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Social, Moral, Spiritual, Cultural (SMSC)

How is SMSC (Spritual, Moral, Social and Cultural) learning promoted at Easingwold Primary School?


SMSC is something that we work hard to promote at Easingwold Primary School. We link our work in this area with the promotion of British Modern Values which include:

  1. Individual Liberty
  2. Tolerance of other faiths and beliefs
  3. The Rule of Law
  4. Democracy


The table below demonstrates how each of the SMSC strands are actively promoted across the school and curriculum.


Spiritual Development Moral Development Social Development Cultural Development
This will aid the insights, principles, beliefs, attitudes and values which guide, motivate and influence us. We aim to develop an understanding of feelings and emotions which support reflection and learning. This will help children to build a framework of moral values which regulate their personal behaviour. We aim to develop children’s understanding of society’s shared and agreed values. We also aim for children to understand and develop opinions about the range of views and the reasons for that range.

This will promote opportunities for the children to work effectively with each other and participate successfully in the community. It involves the inter-personal skills for successful relationships and the development of skills and personal qualities necessary for living and working together.

This is how the school develops pupil’s understanding and respect of cultures, including their own, and reject discrimination based on differences. It also fosters an eagerness to participate in new experiences and to develop awareness of music, art, dance and literature, etc. in different cultures.
Provision Provision Provision Provision

Religious Education

Assemblies (see Assembly Schedule in British Modern Values Section)

Religious Education

Behaviour Policy

School Ethos

Charitable Work and Fundraising



Pupil Voice and Pupil Responsibilities

Enrichment Days

Community Events

Nurture Groups


Access to the Arts


Library Project


Evidence Evidence Evidence Evidence

- An RE curriculum that promotes knowledge,

tolerance and understanding of different faiths

- Whole school assemblies which focus on key values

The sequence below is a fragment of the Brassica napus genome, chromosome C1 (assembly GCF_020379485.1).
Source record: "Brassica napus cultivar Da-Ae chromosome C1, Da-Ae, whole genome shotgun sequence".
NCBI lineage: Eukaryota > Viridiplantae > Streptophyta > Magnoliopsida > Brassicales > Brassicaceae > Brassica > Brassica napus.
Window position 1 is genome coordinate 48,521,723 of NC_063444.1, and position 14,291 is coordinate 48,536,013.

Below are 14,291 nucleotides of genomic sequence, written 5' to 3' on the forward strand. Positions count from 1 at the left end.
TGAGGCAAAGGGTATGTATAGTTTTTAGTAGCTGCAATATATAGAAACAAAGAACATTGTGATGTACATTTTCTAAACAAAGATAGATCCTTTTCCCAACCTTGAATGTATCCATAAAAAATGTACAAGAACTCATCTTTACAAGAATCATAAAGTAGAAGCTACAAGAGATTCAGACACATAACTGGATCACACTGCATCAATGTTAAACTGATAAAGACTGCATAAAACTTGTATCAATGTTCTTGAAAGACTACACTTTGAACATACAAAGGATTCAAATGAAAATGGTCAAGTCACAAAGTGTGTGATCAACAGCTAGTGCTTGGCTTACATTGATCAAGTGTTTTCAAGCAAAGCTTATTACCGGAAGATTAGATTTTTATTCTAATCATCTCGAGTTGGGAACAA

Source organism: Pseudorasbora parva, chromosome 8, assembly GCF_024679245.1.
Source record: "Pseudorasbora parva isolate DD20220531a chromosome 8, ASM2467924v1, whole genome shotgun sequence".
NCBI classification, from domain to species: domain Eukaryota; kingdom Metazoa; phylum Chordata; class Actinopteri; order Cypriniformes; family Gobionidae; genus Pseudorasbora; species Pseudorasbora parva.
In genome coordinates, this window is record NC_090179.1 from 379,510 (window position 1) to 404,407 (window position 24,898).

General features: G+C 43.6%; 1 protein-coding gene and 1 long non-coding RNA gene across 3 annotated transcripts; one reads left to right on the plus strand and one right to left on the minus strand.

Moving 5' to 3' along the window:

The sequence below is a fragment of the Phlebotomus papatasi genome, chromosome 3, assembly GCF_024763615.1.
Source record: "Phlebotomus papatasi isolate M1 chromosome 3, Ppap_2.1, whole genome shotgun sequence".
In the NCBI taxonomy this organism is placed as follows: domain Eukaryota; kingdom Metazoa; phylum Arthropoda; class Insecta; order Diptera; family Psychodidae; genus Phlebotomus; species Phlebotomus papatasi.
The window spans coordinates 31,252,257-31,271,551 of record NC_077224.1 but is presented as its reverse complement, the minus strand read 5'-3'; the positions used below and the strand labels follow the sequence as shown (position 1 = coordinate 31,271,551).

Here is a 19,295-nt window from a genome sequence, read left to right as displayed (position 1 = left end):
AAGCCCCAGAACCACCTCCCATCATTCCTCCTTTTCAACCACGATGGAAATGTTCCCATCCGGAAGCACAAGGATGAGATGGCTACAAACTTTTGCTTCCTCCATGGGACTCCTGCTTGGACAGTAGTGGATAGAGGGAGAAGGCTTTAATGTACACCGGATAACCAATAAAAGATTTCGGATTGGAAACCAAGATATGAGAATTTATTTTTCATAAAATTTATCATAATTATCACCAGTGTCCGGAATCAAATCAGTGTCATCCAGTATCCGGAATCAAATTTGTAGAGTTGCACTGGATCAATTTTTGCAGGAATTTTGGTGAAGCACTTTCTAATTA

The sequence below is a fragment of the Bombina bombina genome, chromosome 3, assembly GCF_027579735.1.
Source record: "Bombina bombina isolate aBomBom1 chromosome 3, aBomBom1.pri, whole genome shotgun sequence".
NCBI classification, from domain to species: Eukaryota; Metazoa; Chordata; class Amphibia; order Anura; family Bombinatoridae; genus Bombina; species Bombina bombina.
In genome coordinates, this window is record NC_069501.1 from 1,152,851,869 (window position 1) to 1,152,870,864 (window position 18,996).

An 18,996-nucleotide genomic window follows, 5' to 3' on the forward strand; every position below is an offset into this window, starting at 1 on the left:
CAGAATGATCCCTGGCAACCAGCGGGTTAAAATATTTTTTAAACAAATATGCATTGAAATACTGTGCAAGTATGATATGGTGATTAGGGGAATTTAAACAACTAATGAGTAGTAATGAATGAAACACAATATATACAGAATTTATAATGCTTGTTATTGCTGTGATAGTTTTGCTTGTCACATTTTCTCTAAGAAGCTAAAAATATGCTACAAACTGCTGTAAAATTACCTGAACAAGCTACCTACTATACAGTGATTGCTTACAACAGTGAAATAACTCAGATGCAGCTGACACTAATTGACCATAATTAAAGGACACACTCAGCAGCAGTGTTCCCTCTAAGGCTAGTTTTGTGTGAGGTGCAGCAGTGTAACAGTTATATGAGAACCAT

- Outdoor learning

- Residential visits –

Edinburgh, Camping, Bewerley Park, East Barnby

- Harvest Festival

- PSHCE curriculum

- Nurture groups

- ‘Open the Book’ assemblies

- Opportunities to reflect on experiences

- RE curriculum
- PSHE curriculum
- Age-appropriate
leadership responsibilities
- Anti-bullying week
- Whole school assemblies
which focus on key values
- Pupil Voice activities
- Mini Leadership Team
- Peer Mentors
- Singing in the local
- Individual behaviour plans
and personal behaviour

- Charity appeals

- After-school clubs
- Achievement awards

- Attendance awards
- Rewarding expressions of
moral insights and good
- Nurture groups – strong
emphasis on social and
moral development

- Mini Leadership Team
- After-school clubs, e.g.
athletics, choir, art
- Lunchtime clubs, e.g. golf,
- Educational Visits

- Visitors to school
- PSHCE curriculum
- Transition visits and events
- Charity events, e.g. Comic
Relief, Save the Children –
jumper day
- Library
- School concerts, e.g.
Summer Serenade, Carol

- Community concerts, e.g.
town carol service
- Sports Days

- Arts curriculum
- MFL curriculum
- Displays around school
- Art-themed days, e.g.
World Book Day
- School Trips, e.g. Young
Voices concert, Pantomime (KS1)

- Visits to a variety of places of worship
- Anti-bullying week
- Peripatetic music lessons

Impact Impact Impact Impact
- Children start to show empathy and show ability to reflect on their own and others’ achievements
- Children develop
attitudes, values and
- There is an increased
ability for children to
empathise with others and see beyond the self
- Children have a respect for themselves and others
- Children have an
awareness and
understanding of their own and others’ beliefs
- Children have more
confidence in themselves
and in their community
- Children are able to give
reasons for things being
right or wrong
- Children behave well in
school and there is a
positive ethos. Pupils look
after each other and take
responsibility for each
other and any conflicts
are resolved quickly and
- Children have very clear
values which impact on
their behaviour; they have
a definite sense of what is
right and what is wrong
- Children enjoy celebrating
others’ achievements and
have opportunities to feel
proud of themselves and
- Children are able to
socialise with a wide
range of people
- Children build positive
relationships with peers
and staff
- Children’s horizons are
widened and aspirations
- Children feel that they
have a say in what
happens in our school
- Children exercise
- Children are aware of
people from different
cultural backgrounds to
their own which helps to
contribute to a positive
atmosphere in school
- Children have an
understanding of a world
outside of their own
- Children feel they have
opportunities to showcase
their diverse talents and
feel valued for their
- Children experience
opportunities for awe and